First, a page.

Man of Steel

man-of-steel-theme
“Sometimes you have to take a leap of faith first; the trust comes later.”

I have to admit, I’m usually not a big Superman fan. I think he’s overpowered and one-dimensional, not to mention the illogical lack of a need to hide his face. However, I left the theater last night pleasantly surprised.

The film spends quite a long time on the background story: about a half hour, actually. About ten minutes into the movie I started to wonder if the movie was actually about Jor-El; but, more screen time with Russell Crowe is never a bad thing.

The council on Krypton has let Krypton destroy itself and the planet is dying. So General Zod attempts a takeover while Jor-El does zodsome fancy work of his own and manages to get his son, Kal-El (a.k.a. Clark Kent) off of the planet, along with an important artifact called the codex, before Zod kills Jor-El. Zod’s attempt at a coup is subsequently put to a hold and Zod and his troops are thrown in a black hole a very short time before the planet implodes, killing Lara and leaving Kal-El an orphan bound for Earth.

The next several minutes show Kent as a wanderer bouncing from job to job and place to place with occasional glimpses into his childhood. Even with these glimpses, we never see Jonathon and Martha Kent discovering the boy Kal-El. I didn’t care for that, but it is a minor detail. As time progresses, we eventually meet relentless reporter Lois Lane, and at about the same time Kent meets his father; or, a memory of his father, so to speak. This shadow of his father gives him the familiar suit.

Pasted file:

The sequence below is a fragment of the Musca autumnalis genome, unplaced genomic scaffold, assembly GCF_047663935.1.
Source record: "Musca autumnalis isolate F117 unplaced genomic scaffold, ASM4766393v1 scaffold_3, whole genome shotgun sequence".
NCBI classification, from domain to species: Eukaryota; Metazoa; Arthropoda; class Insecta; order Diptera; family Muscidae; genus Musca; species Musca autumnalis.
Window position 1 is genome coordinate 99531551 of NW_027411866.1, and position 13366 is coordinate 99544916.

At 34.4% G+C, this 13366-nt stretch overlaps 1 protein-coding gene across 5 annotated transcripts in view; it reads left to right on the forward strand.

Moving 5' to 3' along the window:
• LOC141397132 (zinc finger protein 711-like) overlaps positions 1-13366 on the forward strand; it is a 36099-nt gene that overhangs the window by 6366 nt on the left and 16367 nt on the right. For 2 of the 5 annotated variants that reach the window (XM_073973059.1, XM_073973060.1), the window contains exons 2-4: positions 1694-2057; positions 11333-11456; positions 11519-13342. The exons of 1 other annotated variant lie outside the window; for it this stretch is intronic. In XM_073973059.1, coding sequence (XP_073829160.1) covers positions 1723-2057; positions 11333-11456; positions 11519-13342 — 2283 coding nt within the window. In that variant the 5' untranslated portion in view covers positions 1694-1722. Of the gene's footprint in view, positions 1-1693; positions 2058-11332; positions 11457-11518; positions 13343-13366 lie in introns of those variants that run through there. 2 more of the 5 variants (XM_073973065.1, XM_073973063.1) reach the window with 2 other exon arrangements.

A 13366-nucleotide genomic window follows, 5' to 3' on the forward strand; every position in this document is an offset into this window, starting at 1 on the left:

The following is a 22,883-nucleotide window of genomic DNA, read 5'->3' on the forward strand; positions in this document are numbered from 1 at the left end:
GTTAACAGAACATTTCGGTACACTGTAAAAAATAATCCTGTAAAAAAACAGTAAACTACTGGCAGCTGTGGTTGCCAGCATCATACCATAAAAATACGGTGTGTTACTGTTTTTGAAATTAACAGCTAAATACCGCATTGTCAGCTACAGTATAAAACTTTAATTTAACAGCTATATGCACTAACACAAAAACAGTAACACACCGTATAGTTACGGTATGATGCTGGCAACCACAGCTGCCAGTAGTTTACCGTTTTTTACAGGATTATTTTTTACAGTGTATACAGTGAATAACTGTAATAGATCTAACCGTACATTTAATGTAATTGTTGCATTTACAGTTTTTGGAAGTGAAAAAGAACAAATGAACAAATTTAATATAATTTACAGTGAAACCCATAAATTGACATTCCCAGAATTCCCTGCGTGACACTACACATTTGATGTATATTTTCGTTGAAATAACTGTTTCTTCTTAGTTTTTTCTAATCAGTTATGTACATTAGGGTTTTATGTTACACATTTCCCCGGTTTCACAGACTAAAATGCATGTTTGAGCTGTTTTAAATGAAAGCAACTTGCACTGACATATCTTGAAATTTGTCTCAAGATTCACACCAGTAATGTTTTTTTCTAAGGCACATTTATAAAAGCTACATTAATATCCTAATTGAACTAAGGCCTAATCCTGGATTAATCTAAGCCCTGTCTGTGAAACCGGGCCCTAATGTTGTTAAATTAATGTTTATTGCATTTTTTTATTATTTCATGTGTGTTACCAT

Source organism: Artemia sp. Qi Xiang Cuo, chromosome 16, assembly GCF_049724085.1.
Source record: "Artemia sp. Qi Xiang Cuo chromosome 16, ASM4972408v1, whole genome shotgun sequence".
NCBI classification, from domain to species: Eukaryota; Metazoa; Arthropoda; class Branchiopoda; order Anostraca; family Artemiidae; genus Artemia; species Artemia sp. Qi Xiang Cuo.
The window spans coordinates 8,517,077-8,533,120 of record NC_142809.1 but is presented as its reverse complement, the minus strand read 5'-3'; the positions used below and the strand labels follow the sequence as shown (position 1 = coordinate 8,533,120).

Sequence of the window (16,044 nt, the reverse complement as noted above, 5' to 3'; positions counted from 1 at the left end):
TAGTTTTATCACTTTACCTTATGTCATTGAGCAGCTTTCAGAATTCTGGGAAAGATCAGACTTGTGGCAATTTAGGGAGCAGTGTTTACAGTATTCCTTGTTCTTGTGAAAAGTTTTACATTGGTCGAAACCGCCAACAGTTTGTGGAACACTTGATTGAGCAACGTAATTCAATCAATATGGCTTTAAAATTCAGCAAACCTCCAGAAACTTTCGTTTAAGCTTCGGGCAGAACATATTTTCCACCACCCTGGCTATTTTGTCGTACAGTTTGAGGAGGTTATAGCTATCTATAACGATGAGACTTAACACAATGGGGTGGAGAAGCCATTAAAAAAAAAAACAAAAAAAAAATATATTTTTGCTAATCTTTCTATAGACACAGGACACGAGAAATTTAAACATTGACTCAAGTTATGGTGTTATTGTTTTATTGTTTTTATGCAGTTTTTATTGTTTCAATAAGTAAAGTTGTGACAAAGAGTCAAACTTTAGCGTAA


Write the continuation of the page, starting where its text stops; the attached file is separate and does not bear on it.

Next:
I want to pause here to make a point: Lois Lane is the strongest superhero love interest I have ever seen on screen. She is strong, independent, determined, and full of integrity, and she is all of that without sacrificing an ounce of femininity. That is hard to pull off. She also manages to do so while still being Superman’s “help meet” in a sense. She wasn’t defined by him but she did care about him. Ultimately, he wouldn’t have succeeded without her. She wouldn’t have succeeded without him. It was ultimately a beautiful match that you don’t often see in superhero movies.

lois laneShortly after, General Zod reappears, demanding that Earth surrender Kal-El. What ensues is roughly an hour and a half of drawn out, repetitive battle scenes cut together with a terrified Daily Planet staff trying to survive. Throw in a heroic and reckless girlfriend and wa-la: Superman wins and Zod goes bye-bye.

There are a few things that bug me about the movie itself. I’ll admit that I’m being a bit picky, but hey, a movie about the original superhero needs to have high standards, right? (These are primarily for readers who have already seen the film).
1. If I met my biological father (even a shadow of him) after 30 years, I think I would have more of an emotional reaction than calmly saying “You’re my dad. I have questions.” Come on bro, show a little emotion. It’s not toxic, I promise.